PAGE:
The irony that some of the biggest attractions in European museums were stolen from the rest of the world escapes most people. Fanny-packed tourists pour in to see the bust of Nefertiti in the Egyptian Museum of Berlin, for instance, forgetting that in one sense it is an artifact; in another, it is loot. Most visitors gloss over this grand-scale pillaging because of an implicit declaration in all of the displays: a declaration that these artifacts, the bones and contraptions, the temple adornments and indeed the silver and gold, were collected in the name of science. And voila, ownership legitimised, consciences cleared.
“It is well established that art and science were highly interconnected in the Renaissance,” says Georg Laue, the curator of the latest exhibition with exotic artifacts as its focus – the Wunderkammer Olbricht in Berlin. “Science was part of art and art was frequently the product of science,” Laue elaborates. The Wunderkammer is a re-creation of the old aristocratic practise of displaying curiosities from around the world in collections. Some of the most notable were in Dresden, Copenhagen, Florence, Munich and Berlin. This one features artifacts collected by nobles between the 17th and 19th centuries.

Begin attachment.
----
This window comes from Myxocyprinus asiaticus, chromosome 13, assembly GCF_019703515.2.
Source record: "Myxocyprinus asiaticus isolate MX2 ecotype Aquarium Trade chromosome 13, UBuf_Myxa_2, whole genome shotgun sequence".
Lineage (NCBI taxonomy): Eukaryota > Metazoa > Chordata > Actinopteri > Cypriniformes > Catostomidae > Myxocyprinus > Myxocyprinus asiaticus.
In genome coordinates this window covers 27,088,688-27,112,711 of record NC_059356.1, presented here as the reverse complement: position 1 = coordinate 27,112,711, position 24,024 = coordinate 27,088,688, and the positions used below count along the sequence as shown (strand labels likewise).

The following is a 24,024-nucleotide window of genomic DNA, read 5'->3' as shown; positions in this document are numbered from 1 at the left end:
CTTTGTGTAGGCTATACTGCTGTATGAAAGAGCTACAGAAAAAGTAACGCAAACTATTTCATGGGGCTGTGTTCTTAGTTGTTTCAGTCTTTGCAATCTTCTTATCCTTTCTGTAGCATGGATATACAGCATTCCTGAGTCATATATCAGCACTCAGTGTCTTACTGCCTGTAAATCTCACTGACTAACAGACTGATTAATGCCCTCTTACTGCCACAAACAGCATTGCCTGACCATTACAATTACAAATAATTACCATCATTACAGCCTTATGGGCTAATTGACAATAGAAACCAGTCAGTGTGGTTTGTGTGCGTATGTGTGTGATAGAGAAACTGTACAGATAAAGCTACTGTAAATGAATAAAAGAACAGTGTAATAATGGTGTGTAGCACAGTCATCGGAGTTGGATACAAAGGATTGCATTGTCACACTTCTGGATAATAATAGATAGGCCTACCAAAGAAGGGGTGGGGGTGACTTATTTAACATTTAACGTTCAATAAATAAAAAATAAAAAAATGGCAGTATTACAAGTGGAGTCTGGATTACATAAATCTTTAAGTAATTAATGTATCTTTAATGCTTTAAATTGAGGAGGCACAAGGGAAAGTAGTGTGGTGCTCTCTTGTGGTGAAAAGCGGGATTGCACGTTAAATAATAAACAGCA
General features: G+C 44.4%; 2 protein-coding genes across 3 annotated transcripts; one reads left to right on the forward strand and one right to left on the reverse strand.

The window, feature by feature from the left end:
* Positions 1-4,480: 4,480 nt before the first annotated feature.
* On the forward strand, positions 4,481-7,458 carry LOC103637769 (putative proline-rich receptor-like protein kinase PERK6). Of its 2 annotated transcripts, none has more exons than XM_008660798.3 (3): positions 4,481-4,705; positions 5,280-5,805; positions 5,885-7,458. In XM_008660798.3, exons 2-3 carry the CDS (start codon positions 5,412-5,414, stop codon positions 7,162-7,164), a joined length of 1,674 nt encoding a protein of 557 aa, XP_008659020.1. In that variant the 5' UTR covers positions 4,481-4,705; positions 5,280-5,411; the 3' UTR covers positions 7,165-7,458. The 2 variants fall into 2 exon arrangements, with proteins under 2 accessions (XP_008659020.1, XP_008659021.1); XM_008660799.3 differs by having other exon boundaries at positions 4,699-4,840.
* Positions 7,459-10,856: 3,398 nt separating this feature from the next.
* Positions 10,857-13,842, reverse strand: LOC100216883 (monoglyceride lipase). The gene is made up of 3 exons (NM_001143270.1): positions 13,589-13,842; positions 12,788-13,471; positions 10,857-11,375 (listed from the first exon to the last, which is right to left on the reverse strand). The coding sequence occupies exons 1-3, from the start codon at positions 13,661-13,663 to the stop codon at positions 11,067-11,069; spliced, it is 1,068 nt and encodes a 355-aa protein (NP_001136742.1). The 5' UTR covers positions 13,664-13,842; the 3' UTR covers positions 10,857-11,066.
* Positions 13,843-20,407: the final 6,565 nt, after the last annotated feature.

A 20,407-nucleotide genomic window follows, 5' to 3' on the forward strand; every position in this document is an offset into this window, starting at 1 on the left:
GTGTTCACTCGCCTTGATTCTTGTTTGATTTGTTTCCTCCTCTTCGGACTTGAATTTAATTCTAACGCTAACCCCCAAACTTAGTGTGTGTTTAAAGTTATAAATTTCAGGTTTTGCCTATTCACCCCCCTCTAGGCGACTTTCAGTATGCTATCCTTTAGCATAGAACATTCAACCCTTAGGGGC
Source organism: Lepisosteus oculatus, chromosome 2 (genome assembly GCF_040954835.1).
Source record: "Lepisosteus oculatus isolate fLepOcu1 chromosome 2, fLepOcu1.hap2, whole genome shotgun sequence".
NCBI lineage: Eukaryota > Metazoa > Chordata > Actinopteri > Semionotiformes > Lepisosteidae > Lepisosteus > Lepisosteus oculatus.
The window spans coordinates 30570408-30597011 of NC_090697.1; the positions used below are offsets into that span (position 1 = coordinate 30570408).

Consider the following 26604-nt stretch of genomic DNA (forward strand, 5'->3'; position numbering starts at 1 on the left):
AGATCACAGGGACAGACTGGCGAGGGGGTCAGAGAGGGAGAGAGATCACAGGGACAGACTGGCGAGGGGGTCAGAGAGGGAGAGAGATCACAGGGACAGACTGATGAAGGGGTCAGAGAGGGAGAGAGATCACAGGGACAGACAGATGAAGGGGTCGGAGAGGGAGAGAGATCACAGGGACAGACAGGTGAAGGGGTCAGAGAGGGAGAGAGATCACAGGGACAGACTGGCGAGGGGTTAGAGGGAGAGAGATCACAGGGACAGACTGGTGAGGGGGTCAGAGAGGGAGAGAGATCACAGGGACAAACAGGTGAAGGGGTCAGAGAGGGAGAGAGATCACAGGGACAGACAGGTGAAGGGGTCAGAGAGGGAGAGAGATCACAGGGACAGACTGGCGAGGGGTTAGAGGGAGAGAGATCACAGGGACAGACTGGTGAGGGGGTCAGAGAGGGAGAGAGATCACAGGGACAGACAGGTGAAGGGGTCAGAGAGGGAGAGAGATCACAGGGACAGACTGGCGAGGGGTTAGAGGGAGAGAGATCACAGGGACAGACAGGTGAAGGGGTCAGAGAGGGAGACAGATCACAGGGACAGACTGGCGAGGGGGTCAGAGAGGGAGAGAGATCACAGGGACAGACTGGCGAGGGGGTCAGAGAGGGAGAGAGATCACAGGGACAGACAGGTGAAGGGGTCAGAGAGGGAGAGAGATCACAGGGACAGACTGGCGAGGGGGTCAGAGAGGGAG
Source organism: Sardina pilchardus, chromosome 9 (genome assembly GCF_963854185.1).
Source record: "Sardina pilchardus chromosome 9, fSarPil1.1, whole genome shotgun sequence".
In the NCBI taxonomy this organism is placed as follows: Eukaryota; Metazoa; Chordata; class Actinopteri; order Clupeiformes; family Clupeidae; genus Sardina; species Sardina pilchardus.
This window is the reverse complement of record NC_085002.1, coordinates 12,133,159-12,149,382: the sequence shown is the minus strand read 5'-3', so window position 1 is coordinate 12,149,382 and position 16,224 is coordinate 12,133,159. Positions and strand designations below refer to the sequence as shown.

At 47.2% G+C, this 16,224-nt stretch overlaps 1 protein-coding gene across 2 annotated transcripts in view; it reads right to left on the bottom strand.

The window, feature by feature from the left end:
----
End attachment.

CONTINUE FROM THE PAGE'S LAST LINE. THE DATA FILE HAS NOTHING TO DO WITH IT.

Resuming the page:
“The goal behind the Olbricht Wunderkammer was to give visitors an impression of the collectors’ culture in the Renaissance,” Laue says. The exhibition has certainly achieved that. It is a physical manifestation of the European gaze. It is comprised of artworks (artificiala) – things like wooden masks, necklaces made from crocodile teeth; scientific instruments (scientifica) – items used in hospitals and clinics at the time; and objects from foreign cultures (exotica). This is where things get a little uncomfortable.